If you’re still on the fence about the duration of this economic slowdown, I suggest you consider the following — As far as I can tell, there are primarily two schools of thought concerning the future direction of the markets;
- Don’t fight the Fed and
- Bailouts can’t cure a virus.
I’ve worked professionally and invested privately since 1998. Even so, I’ve decided to listen to the scientists on this one – not financial experts. I believe in science, so I’m going with door number two.
Even the WHO has changed its tune …
WHO head warns worst of virus is still ahead
The head of the World Health Organization has warned that "the worst is yet ahead of us" in the coronavirus outbreak,…
Most western countries have neither locked down their populations as China did, nor tested, monitored, and initiated extensive tracing to chase down outbreaks the way South Korea has. The patch-work approach makes it difficult to see how western workers will be able to go back to levels of work seen previous to the pandemic anytime soon with the risk of future infection waves threatening.
Even if investors are betting western countries can successfully roll out wide-spread testing, it still won’t guarantee a rapid return of the economy to full capacity. If China and South Korea are examples of what life will look like after shelter-in-place orders are lifted, it could take a significant amount of time before we see things go ‘back to normal’.
I’m guessing Amazon’s first-quarter numbers are going to look pretty solid. However, Amazon’s stock price has gone straight up since early April, meaning most of Amazon’s pandemic-related sales are already ‘baked in’ to the stock price.
If I were a long-time holder of the stock I think I’d hold tight. A number of experts believe there’s a reasonable chance Amazon may report above guidance due to pandemic sales. Even if they don’t investors are sitting on a lot of short-term profits. Long-term investors should be able to absorb some losses, particularly if Amazon continues its torrid growth in 2021.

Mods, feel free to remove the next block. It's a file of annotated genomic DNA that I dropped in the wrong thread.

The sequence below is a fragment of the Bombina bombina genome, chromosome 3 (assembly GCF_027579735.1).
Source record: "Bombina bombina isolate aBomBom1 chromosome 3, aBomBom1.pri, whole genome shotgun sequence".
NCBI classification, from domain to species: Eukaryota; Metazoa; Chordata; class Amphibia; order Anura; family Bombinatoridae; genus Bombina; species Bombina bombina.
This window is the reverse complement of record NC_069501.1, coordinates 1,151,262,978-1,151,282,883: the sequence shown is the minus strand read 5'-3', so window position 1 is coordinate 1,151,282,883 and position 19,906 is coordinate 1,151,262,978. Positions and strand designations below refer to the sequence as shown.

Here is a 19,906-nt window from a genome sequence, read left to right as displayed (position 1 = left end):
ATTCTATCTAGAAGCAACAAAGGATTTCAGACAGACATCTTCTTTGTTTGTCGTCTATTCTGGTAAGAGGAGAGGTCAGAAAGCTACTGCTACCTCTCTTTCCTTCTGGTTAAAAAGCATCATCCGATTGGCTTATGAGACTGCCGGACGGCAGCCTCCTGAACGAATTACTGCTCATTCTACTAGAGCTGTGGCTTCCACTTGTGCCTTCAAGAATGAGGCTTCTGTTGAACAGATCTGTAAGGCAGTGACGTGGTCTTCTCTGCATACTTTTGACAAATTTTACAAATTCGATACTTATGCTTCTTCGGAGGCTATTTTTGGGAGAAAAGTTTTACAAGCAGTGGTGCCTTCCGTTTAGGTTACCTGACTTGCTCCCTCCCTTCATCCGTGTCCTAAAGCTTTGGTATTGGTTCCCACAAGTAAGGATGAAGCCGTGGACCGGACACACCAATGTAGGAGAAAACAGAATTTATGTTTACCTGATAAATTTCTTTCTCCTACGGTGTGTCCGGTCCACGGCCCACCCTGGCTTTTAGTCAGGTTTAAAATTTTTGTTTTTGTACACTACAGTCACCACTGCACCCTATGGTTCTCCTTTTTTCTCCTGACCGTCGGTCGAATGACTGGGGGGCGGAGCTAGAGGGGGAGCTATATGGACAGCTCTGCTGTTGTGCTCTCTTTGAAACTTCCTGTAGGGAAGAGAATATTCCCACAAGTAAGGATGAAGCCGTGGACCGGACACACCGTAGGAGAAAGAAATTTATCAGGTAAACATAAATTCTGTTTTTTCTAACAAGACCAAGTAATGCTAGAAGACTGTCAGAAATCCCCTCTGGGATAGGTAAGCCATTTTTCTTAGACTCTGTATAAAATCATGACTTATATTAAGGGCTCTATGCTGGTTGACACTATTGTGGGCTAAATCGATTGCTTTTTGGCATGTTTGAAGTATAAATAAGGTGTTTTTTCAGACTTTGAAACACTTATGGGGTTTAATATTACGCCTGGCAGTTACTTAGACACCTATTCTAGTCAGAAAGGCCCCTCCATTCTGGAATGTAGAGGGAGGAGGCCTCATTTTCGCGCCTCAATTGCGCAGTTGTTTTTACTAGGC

Unfortunately, I’m not a current Amazon shareholder. Unfortunately, I made a bad bet by selling at just over $1800 on the first dip down due to uncertainty how much of an effect the pandemic would have. After all, Amazon suffered large losses in both the dotcom meltdown and the 2008–2009 recession.
I have to confess I miscalculated and now Amazon’s stock price has gotten away from me and I’m sad. : (
However, I’m not in a panic to buy. Amazon is still a disruptive stock and is notoriously volatile. I’m still extremely concerned, as this slowdown continues to bite, we could see significant slowdowns in both corporate and consumer spending. As I mentioned in an article last week, I believe we are in the middle of a massive bull trap. If wide-spread bankruptcies and a deeper economic slowdown are coming, even mighty Amazon may not be immune.
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I love Amazon, both as a customer and as a one-time shareholder. I plan to own a significant number of Amazon shares in the future. I have absolutely no doubt Amazon will continue to dominate its competitors and take market share from retailers like Walmart, even if Amazon loses some market share to competitors like Microsoft and Google in the cloud computing sector. I also am convinced Amazon will see significant growth in entertainment and internet shopping revenue throughout 2020, and explosive growth in advertising as businesses come back online in 2021 and beyond.
However, I don’t think this is the time to pull the trigger on Amazon stock. It’s not a good idea to panic sell, but it’s not a good idea to chase a stock either. Even if we don’t go into a long, deep bear market, I suspect I will be able to purchase at a significantly lower price, sometime later this year as markets re-test the lows experienced in March.
Disclosure — I currently do not have any long or short positions in Amazon stock. Please seek professional advice before making any investment decisions.
I’m Edward Iftody – If you’d like to learn more about disruptive investing, I encourage you to read more at www.blockchainin.asia